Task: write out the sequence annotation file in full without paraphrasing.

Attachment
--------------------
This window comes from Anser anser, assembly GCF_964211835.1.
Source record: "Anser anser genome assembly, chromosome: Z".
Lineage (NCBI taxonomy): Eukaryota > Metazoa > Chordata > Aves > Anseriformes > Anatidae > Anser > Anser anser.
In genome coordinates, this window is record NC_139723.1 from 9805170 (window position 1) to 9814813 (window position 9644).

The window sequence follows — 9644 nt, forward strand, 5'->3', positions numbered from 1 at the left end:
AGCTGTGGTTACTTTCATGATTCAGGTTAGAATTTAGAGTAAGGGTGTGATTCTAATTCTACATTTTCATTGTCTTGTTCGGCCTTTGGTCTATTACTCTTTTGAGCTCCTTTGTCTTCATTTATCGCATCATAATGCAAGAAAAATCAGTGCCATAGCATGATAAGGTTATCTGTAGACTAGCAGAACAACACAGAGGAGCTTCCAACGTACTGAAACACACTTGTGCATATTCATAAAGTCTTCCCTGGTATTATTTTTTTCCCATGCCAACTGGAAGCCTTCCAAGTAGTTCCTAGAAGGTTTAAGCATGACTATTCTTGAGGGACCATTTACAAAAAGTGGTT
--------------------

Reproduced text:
This window comes from Anser anser, assembly GCF_964211835.1.
Source record: "Anser anser genome assembly, chromosome: Z".
Lineage (NCBI taxonomy): Eukaryota > Metazoa > Chordata > Aves > Anseriformes > Anatidae > Anser > Anser anser.
In genome coordinates, this window is record NC_139723.1 from 9805170 (window position 1) to 9814813 (window position 9644).

The window sequence follows — 9644 nt, forward strand, 5'->3', positions numbered from 1 at the left end:
AGCTGTGGTTACTTTCATGATTCAGGTTAGAATTTAGAGTAAGGGTGTGATTCTAATTCTACATTTTCATTGTCTTGTTCGGCCTTTGGTCTATTACTCTTTTGAGCTCCTTTGTCTTCATTTATCGCATCATAATGCAAGAAAAATCAGTGCCATAGCATGATAAGGTTATCTGTAGACTAGCAGAACAACACAGAGGAGCTTCCAACGTACTGAAACACACTTGTGCATATTCATAAAGTCTTCCCTGGTATTATTTTTTTCCCATGCCAACTGGAAGCCTTCCAAGTAGTTCCTAGAAGGTTTAAGCATGACTATTCTTGAGGGACCATTTACAAAAAGTGGTT